Search Copying and distributing are prohibited without permission of the publisher
Email a friend
  • To include more than one recipient, please separate each email address with a semi-colon ';', to a maximum of 5

  • By submitting this article to a friend we reserve the right to contact them regarding AMM subscriptions. Please ensure you have their consent before giving us their details.

Manufacturing index at 20-month high

Keywords: Tags  Purchasing Managers' Index, PMI, Institute for Supply Management, new orders, production, backlog, prices, metals exports

CHICAGO — U.S. manufacturing activity jumped in February to its highest level since June 2011 amid a strong rise in new orders, order backlogs, and exports and imports.

The Institute for Supply Management’s Purchasing Managers’ Index (PMI) rose to 54.2 for the month, up 1.1 percentage points from January’s reading of 53.1.

Monthly gains were also recorded in the index for new orders, up 4.5 percentage points to 57.8; backlog of orders, up 7.5 percentage points to 55; exports, up 3 percentage points to 53.5; and imports, up 4 percentage points to 54.

While the employment and customer inventories indices fell month on month, the pricing index climbed 5 percentage points to 61.5 percent in the same comparison. Prices rose for such commodities as aluminum, copper, fuel and steel products—especially bar, which some buyers reported being in short supply. However, hot-rolled sheet prices fell, the survey found.

Primary metals producers and fabricators reported growth during February. Our "workload is growing, (and we need) more qualified machinists," one fabricator respondent said.

At the same time, producers and fabricators reported growth in new orders, order backlogs, production and hiring. Fabricators increased inventories, but producers reduced them. Primary metals producers said their customers’ inventories were too high, while fabricators believed they were too low.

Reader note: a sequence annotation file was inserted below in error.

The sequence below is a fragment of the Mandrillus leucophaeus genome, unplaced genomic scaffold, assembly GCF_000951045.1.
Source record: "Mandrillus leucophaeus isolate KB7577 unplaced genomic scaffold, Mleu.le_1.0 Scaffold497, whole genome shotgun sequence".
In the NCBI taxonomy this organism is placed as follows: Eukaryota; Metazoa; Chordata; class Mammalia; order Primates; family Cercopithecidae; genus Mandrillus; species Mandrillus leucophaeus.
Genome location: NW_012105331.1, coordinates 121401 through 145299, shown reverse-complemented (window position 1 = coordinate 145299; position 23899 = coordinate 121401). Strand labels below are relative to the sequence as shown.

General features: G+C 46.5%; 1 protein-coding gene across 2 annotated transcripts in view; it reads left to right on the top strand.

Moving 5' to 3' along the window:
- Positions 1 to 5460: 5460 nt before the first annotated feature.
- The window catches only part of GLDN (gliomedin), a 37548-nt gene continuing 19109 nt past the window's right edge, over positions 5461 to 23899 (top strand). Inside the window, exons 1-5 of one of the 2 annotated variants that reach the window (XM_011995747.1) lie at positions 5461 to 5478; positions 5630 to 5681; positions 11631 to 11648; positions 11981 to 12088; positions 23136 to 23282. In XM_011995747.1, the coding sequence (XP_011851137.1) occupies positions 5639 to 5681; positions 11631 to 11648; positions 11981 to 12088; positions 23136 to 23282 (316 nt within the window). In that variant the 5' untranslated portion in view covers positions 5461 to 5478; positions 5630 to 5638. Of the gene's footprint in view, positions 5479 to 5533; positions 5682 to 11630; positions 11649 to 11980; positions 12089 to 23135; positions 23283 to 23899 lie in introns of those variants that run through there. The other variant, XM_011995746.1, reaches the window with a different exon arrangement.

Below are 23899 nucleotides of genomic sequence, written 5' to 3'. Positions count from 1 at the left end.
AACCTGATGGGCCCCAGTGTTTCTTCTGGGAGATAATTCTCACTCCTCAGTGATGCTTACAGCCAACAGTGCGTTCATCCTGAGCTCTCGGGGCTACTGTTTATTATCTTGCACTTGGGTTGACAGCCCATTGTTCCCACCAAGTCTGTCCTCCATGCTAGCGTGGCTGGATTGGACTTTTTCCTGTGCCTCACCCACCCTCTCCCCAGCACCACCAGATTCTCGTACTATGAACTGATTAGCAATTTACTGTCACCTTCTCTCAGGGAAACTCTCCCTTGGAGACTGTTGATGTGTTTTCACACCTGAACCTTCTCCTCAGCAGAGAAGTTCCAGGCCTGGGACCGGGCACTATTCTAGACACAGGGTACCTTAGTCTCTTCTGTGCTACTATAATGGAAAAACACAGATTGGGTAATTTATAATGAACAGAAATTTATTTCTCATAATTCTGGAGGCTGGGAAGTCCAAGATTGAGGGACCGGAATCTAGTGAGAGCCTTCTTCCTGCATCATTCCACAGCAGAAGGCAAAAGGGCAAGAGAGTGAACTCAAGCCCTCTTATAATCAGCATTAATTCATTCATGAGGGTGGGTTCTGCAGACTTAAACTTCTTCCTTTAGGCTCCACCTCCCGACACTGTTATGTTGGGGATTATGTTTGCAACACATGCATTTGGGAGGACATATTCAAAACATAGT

Fabricators paid higher prices in February, but metal producers’ input pricing was flat.

Producers said their new export orders fell last month, as did imports. Fabricators saw an increase in both new export orders and imports.

Respondents to the Chicago chapter’s monthly survey suggested some strength is building this quarter. "Sales orders are up, and February through the end of March is looking good," one purchasing manager said.

"By the end of January, we became inundated with new orders. ... It appears that we will be busy throughout (the) first quarter. We will also be hiring new welders to assist with capacity," a second ISM member said.

"With fiscal drag hanging over its head, the U.S. manufacturing sector does not have clear sailing (ahead), but February’s reading is its healthiest in a long time," Michael Montgomery, a senior economist at Lexington, Mass.-based IHS Global Insight Inc., said.

The PMI’s "strength was right where you want it, with higher orders, output, inventories and exports," he said. "This is the ideal mix (that creates) the recipe for much faster growth."

Have your say
  • All comments are subject to editorial review.
    All fields are compulsory.

Latest Pricing Trends